It’s International Literacy Day today, 8 September 2020. Literacy has, literally, never been so important.
Around the world, UNESCO tells us, 773 million young people do not have access to the learning that will enable them to read and write. And yet, national and international policy declarations consistently emphasise the transformative power of literacy for individuals, families and societies. This impact is not just economic: it is also intellectual, cultural and at its heart political. Ultimately, literacy is about who is able to participate in political discourse, and who is excluded from that discourse.
This short video provides some concise but powerful information about global literacy standards, and what needs to be done. As UNESCO succinctly put it, the current Covid-19 pandemic has exacerbated a ‘gap between policy discourse and reality’. This gap between sentiment and practice can be found everywhere, including the UK. Here, we have an education system that pre-pandemic was resulting about 10-15% of school leavers being functionally illiterate.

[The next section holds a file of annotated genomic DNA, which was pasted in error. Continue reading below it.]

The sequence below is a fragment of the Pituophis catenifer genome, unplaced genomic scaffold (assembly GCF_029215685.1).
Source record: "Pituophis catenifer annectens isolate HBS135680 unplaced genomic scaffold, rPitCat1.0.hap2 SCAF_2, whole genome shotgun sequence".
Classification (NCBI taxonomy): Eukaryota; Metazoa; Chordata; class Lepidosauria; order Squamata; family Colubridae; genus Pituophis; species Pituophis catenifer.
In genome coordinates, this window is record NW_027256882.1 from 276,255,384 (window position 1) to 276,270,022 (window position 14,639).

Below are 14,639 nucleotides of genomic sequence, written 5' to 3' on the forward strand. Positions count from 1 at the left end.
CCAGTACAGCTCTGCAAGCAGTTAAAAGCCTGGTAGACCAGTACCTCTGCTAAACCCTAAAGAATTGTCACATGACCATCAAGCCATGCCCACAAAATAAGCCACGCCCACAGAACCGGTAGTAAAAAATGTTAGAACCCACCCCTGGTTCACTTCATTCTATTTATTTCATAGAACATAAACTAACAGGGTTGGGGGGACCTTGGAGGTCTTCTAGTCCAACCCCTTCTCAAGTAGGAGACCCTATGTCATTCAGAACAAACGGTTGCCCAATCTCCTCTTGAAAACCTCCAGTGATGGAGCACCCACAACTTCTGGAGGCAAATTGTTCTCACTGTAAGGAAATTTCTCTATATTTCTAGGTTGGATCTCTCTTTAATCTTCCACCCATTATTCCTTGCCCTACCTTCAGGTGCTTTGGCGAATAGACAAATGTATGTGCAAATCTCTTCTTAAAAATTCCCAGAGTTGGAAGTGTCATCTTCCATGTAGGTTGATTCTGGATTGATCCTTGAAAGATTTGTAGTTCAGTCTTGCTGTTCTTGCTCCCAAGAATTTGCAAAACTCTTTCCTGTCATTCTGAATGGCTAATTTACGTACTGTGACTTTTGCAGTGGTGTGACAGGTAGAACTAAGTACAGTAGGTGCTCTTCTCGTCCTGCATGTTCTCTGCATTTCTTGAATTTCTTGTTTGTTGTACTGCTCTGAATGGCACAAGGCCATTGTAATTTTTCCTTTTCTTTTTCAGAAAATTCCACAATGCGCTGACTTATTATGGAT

This is despite the science of how to teach reading being clear, both for younger children and for older students. Instead, we face three main barriers:
Denial: a refusal to believe that there is a problem, a refusal to accept the scale of the problem, or an acceptance of the problem while insisting that it doesn’t really matter.
Delusion: mythical beliefs that some children are inherently unable to read [insert hypothesised deficit]; that simply exposing them to print will enable them to learn to read; that children don’t learn to read because they don’t have sufficient motivation.
Distraction: our system focuses on competing for outcomes – not every school can be above average; not every student can get ‘good’ grades. Some students must get those lower grades. So schools focus their energies on getting the good grades and often ignore, or simply pity, those ‘at the bottom’. Bluntly put, we ensure that some student are available to soak up those lower grades by leaving them as poor readers.
It’s a day for all of us to reflect on whether that is the kind of system, or kind of society, that we want to have.
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